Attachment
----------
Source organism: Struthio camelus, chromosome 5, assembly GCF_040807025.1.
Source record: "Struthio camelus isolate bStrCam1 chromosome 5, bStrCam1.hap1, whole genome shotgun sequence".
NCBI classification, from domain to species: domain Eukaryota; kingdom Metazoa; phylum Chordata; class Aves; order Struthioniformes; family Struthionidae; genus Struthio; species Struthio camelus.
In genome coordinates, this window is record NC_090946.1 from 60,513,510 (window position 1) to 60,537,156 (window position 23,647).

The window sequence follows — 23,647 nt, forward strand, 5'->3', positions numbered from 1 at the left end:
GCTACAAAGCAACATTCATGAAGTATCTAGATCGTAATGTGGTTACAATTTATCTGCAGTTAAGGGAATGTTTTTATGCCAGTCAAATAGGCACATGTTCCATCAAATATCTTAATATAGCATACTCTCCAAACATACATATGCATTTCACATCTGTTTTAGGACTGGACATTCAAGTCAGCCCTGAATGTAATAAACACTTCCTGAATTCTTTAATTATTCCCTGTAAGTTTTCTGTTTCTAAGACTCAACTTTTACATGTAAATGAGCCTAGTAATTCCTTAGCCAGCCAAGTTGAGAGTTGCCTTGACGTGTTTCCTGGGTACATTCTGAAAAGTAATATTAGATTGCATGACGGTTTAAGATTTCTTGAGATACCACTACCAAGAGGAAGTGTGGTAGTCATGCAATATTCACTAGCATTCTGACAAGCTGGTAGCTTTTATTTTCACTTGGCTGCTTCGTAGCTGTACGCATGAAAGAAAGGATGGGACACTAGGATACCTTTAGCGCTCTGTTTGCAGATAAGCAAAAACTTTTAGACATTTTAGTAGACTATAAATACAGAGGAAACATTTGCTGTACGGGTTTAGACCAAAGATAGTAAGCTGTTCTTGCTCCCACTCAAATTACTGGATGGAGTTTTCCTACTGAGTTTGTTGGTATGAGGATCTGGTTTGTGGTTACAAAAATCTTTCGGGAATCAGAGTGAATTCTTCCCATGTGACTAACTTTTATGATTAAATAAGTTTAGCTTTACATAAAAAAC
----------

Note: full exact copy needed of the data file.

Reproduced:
Source organism: Struthio camelus, chromosome 5, assembly GCF_040807025.1.
Source record: "Struthio camelus isolate bStrCam1 chromosome 5, bStrCam1.hap1, whole genome shotgun sequence".
NCBI classification, from domain to species: domain Eukaryota; kingdom Metazoa; phylum Chordata; class Aves; order Struthioniformes; family Struthionidae; genus Struthio; species Struthio camelus.
In genome coordinates, this window is record NC_090946.1 from 60,513,510 (window position 1) to 60,537,156 (window position 23,647).

The window sequence follows — 23,647 nt, forward strand, 5'->3', positions numbered from 1 at the left end:
GCTACAAAGCAACATTCATGAAGTATCTAGATCGTAATGTGGTTACAATTTATCTGCAGTTAAGGGAATGTTTTTATGCCAGTCAAATAGGCACATGTTCCATCAAATATCTTAATATAGCATACTCTCCAAACATACATATGCATTTCACATCTGTTTTAGGACTGGACATTCAAGTCAGCCCTGAATGTAATAAACACTTCCTGAATTCTTTAATTATTCCCTGTAAGTTTTCTGTTTCTAAGACTCAACTTTTACATGTAAATGAGCCTAGTAATTCCTTAGCCAGCCAAGTTGAGAGTTGCCTTGACGTGTTTCCTGGGTACATTCTGAAAAGTAATATTAGATTGCATGACGGTTTAAGATTTCTTGAGATACCACTACCAAGAGGAAGTGTGGTAGTCATGCAATATTCACTAGCATTCTGACAAGCTGGTAGCTTTTATTTTCACTTGGCTGCTTCGTAGCTGTACGCATGAAAGAAAGGATGGGACACTAGGATACCTTTAGCGCTCTGTTTGCAGATAAGCAAAAACTTTTAGACATTTTAGTAGACTATAAATACAGAGGAAACATTTGCTGTACGGGTTTAGACCAAAGATAGTAAGCTGTTCTTGCTCCCACTCAAATTACTGGATGGAGTTTTCCTACTGAGTTTGTTGGTATGAGGATCTGGTTTGTGGTTACAAAAATCTTTCGGGAATCAGAGTGAATTCTTCCCATGTGACTAACTTTTATGATTAAATAAGTTTAGCTTTACATAAAAAAC